The idea of renegotiating the PfG is at best: naïve, and at worst: dumb.

That so many TDs would advocate it after only two years in office suggests that we are probably beyond the mid point of the life of this government and that the chances of there being a general election in early 2015 just got stronger.

Coalition Junior Partners Come Off Worse Eventually

My column from Thursday’s Evening Herald (27/Sept/2012)  on Eamon Gilmore’s travails following Dep Roisín Shortall’s resignation.


Who would want to be the leader of the Labour party today? No doubt Éamon Gilmore still does, though perhaps with a little less relish than he exuded last Monday when he was sitting cheerfully behind me on the early morning flight to Brussels.

Former Labour Party Leader
The late Frank Cluskey – took a principled stand on Dublin Gas

While the dip in Labour’s fortunes revealed in the previous day’s RedC poll may not have demonstrably dampened his ardour, last night’s dramatic resignation by Roisín Shortall will.

Eighteen months in office and he is looking like the Mr Worthing character in the “Importance of Being Earnest:”: losing  one Junior Minister, may be regarded as a misfortune; to lose two looks like carelessness.

But isn’t this what happens to the smaller party in Government? When they get into battles with the larger party, don’t they usually come out the worst?

A quick glance at the history of coalitions and it would appear otherwise.

The electoral reality is that going into office costs the smaller party seats at the next election. It takes the bigger risk and, in return, gets a say in policy above its Dáil strength.

That’s the deal. Both partners they know they need the other. It is not for eternity, maybe not even for the full five years of the term, but each knows that without the other neither would in power. unless one sees an alternative, in which case the balance is disturbed.

I served in two Fianna Fáil led coalitions featuring feisty junior partners: the Greens and the Progressive Democrats. While there were the occasional stand-offs, indeed one partly led to my departure, these were the exception to the rule.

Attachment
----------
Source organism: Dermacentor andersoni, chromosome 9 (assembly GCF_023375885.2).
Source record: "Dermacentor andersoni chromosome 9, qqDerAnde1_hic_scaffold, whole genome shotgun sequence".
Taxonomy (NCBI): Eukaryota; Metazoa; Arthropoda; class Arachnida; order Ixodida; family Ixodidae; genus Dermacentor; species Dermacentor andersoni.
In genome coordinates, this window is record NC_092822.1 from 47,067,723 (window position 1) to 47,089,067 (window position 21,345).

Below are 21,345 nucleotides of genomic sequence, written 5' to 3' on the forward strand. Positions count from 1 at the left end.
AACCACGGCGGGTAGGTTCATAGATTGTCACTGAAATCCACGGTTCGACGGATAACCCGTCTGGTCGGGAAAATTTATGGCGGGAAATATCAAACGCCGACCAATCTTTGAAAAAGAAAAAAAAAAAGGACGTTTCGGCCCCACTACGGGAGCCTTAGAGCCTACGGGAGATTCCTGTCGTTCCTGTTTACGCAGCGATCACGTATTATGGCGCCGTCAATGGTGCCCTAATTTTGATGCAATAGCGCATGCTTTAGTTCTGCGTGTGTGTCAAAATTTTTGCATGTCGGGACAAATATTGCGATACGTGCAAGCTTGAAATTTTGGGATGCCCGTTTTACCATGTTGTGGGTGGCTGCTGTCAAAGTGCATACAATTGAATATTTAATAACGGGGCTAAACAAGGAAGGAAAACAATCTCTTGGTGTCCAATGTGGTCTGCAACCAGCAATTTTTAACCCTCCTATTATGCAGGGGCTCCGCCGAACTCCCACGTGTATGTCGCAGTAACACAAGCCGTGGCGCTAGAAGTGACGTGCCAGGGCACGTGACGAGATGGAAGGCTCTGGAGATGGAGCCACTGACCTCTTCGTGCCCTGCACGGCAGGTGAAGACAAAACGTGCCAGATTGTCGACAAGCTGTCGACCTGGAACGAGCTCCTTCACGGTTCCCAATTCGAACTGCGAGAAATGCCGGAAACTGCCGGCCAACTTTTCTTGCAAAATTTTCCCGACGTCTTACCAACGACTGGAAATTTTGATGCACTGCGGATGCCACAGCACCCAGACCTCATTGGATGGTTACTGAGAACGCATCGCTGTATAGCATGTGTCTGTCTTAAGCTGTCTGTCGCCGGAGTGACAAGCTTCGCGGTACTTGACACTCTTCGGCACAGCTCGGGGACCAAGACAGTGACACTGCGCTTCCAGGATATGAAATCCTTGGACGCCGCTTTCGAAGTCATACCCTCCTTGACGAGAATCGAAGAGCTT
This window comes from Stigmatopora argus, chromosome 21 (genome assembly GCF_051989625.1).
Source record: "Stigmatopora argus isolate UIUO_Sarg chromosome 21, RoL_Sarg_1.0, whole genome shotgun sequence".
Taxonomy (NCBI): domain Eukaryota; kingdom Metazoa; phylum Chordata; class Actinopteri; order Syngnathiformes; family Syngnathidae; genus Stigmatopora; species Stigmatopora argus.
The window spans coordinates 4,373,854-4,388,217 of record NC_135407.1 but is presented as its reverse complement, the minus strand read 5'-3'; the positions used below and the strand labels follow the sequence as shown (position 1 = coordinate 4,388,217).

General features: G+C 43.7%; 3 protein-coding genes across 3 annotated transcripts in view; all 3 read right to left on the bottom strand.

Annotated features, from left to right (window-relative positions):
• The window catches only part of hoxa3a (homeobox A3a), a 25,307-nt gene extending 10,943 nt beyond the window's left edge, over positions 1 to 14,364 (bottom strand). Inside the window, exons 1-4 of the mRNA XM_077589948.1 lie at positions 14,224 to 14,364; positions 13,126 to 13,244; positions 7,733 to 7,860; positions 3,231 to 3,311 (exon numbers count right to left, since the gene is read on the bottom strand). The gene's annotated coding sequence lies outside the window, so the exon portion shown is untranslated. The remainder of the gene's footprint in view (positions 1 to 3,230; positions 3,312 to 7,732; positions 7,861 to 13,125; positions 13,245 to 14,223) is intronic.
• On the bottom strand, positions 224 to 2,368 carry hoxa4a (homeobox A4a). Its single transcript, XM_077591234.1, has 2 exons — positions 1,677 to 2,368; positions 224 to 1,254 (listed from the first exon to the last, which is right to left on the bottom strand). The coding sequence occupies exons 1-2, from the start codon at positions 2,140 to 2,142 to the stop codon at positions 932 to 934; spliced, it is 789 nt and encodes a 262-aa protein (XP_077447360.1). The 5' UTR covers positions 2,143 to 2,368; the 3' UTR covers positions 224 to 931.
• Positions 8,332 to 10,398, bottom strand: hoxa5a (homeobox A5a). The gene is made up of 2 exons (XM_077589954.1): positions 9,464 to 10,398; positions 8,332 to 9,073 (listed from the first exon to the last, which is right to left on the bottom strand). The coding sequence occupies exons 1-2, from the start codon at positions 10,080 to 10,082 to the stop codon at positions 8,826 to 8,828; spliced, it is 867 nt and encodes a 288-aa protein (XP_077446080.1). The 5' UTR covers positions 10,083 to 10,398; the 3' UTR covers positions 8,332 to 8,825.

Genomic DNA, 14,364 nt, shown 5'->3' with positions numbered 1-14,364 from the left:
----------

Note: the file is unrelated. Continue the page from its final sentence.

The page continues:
Coalition work and last where there is a well negotiated and defined programme for government around which they can agree.

Naturally, where there are two distinct parties with their own hinterlands and approaches, there will be tensions. In my experience these were confined to issues not specifically covered in the Programme for Government or those thrown up by unexpected events.

The other main source of disruptions were the interventions from senior figures, just outside of government, in the smaller party who saw themselves as the conscience of their party, Dan Boyle was particular master of this dark art. While the major partner was usually the main target of these outbursts they were just as often designed to embarrass, irk and provoke their own ministers.

While deeply frustrating, these things came with the territory.  The larger party in a coalition knows it needs the smaller one to stay in office. While it can never allow itself to be seen as a pushover, it also knew that the smaller party could not stay long in office if their members felt there were being used as a mudguard.

This is what makes Roisin Shortall’s resignation so significant. Unlike most ministerial resignations this was about policy. Yes, there are personality and political dimensions too, but essentially this is about adherence to the programme for government.

Her departure is reminiscent of the late Frank Cluskey’s 1983 resignation from Cabinet not only because it too was about policy, but also thanks to the increasing number of comparisons been drawn between both administrations’ handling of the economic problems facing them.

But, as with most parallels, it is not a perfect one. While his departure was a protest against Fine Gael’s stance on Dublin Gas, Shortall’s resignation is just as much about her own parties role in government as it is about Minister Reilly’s capacity to run a department.

When Frank Cluskey quit he made it clear that he did not expect other labour ministers to follow him out and bring down that government. There was no hint that he had lost any confidence in his colleagues. The feeling was mutual. At the meeting following his resignation he reportedly received a lengthy standing ovation from his parliamentary colleagues. Can Deputy Shortall expect to be cheered to the rafters by messers Quinn, Howlin, Gilmore and Rabbitte when they next week? I doubt it.